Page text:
BOE hires early childhood education coordinator

Giocomina Bacon, left, was unanimously chosen by the Naugatuck Board of Education May 12 to oversee the borough's early childhood (preschool) education program. She is shown here at the meeting with Superintendent of Schools Sharon Locke. –REPUBLICAN-AMERICAN

Giocomina Bacon, left, was unanimously chosen by the Naugatuck Board of Education May 12 to oversee the borough’s early childhood (preschool) education program. She is shown here at the meeting with Superintendent of Schools Sharon Locke. –REPUBLICAN-AMERICAN

NAUGATUCK — A lifetime of learning begins with a single moment of wonder.

That is the quote, from an unknown author, that Giocomina “Jackie” Bacon used on her application for the administrative position of early childhood education coordinator in Naugatuck Public Schools. That philosophy, which includes using childhood curiosity to help guide education, is part of the reason Superintendent of Schools Sharon Locke chose Bacon for the position, a decision that was unanimously backed by the Board of Education on May 12.

“That quote best captures her spirit,” Locke said. “Her references lauded her ability to build a community with a common purpose. They also referred to her as a relentless advocate for children.”

Bacon, 60, is a Naugatuck resident who used to teach music and preschool at Naugatuck public schools. She was also a principal at Brooklyn Elementary School in Waterbury between 2003 and 2006 and later served as a principal in Danbury and, most recently, East Haven.

She will make a salary of $106,340 per year in the new position in Naugatuck, according to the Naugatuck budget.

The job, which was vacated by Janice Mons’ retirement at the beginning of the school year, entails overseeing the School Readiness and Head Start pre-school programs at Central Avenue Preschool, also known as the Naugatuck Early Childhood Center.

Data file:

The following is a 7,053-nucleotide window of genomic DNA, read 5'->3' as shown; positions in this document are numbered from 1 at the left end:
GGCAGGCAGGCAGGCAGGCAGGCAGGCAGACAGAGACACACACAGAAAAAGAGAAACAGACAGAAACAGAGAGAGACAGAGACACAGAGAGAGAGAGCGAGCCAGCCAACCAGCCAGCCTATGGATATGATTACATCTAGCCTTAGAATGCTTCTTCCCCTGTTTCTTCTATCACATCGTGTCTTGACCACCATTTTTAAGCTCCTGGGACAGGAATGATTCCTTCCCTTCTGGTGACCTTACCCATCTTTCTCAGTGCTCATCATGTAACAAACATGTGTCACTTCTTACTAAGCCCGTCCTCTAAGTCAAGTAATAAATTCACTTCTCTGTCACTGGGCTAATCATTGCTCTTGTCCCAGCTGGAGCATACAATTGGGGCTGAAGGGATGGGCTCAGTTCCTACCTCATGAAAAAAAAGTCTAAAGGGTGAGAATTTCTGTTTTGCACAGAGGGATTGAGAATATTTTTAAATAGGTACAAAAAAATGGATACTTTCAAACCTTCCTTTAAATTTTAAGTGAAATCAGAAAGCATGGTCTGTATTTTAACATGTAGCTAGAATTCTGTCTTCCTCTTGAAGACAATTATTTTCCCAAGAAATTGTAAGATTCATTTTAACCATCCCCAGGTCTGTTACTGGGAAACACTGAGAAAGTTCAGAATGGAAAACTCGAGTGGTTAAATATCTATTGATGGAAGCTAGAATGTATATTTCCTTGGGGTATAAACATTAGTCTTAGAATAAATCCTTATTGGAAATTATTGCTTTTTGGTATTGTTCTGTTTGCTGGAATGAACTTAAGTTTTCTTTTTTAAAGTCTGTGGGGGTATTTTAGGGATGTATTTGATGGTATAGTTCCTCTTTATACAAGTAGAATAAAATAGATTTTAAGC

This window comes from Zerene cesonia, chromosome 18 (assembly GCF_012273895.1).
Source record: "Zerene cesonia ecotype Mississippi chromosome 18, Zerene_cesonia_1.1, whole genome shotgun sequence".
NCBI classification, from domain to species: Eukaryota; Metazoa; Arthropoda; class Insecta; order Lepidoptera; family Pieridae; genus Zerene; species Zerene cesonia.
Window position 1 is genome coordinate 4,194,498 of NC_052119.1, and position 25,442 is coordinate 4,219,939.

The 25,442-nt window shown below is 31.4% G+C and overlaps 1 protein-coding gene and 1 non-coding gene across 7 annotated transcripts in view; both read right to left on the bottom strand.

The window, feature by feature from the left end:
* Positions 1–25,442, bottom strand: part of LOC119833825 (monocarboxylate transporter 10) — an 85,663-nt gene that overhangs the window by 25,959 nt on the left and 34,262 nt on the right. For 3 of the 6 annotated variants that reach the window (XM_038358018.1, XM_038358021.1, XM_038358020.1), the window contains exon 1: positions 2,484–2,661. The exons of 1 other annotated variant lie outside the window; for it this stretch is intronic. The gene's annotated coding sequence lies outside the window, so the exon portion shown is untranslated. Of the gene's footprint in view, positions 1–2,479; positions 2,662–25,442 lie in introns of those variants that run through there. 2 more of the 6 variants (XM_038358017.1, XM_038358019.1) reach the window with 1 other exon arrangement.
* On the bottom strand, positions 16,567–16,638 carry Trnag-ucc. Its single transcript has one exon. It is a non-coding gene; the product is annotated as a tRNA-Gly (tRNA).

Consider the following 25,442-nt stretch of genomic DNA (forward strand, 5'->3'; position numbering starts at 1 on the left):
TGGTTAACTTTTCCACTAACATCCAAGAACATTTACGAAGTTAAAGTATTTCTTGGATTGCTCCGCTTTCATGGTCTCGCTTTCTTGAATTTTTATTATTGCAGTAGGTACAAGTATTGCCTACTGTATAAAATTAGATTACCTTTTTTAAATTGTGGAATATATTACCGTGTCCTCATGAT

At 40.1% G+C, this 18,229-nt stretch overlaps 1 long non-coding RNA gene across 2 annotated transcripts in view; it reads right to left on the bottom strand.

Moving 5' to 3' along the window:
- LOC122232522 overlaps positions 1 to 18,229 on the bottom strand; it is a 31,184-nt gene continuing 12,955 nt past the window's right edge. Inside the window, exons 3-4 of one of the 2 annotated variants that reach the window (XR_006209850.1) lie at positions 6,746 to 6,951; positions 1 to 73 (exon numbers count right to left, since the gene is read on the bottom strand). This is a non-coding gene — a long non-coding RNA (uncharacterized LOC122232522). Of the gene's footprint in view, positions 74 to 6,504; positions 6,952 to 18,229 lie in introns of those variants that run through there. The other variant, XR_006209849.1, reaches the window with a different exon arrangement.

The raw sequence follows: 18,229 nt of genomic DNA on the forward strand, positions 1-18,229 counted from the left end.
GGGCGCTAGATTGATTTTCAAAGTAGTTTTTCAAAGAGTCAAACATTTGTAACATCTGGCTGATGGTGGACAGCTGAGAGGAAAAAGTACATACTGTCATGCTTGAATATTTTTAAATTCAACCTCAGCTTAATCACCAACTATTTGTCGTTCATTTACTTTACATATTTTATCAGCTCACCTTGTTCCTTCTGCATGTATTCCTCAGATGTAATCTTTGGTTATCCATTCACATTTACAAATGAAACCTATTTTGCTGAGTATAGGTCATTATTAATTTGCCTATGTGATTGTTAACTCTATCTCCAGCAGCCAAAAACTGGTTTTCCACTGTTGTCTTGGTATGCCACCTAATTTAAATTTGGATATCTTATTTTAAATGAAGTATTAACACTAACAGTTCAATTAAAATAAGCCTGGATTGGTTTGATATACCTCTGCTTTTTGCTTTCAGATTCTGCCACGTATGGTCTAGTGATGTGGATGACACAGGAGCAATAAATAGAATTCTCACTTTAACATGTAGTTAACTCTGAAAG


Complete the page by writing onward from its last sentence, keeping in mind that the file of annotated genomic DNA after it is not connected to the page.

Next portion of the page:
The school, which currently has 148 children, will undergo a transition this year.

Traditionally, pupils in the federally-funded Head Start program for income eligible families were in different classrooms than those in the School Readiness program, which receives state funding and is for children in higher income brackets. Children whose families pay the full amount are also in the School Readiness Program. And pupils in special education programs are in their own classrooms.

Next year, income eligibility will not determine what classrooms the pupils are in, Locke said.

Bacon will also be responsible for program management, instructional improvement efforts, supervision and evaluation of staff, student management, community relations and opening and maintaining effective lines of communication within the school and among the school, home and community, according to the job description.

“I believe we are lucky to have found Mrs. Bacon, as she seems to match the profile that was created by the Central Avenue community,” Locke said.

She also said she liked that Bacon has experience overseeing major changes in other schools. For example, in East Haven, she was tasked with unifying staff from two recently restructured schools and was effective, Locke said.

At last week’s Board of Education meeting, Bacon saw a lot of familiar faces from her previous work in Naugatuck and most of the current Central Avenue staff who went to support her.

“I feel like I’m coming home,” she said.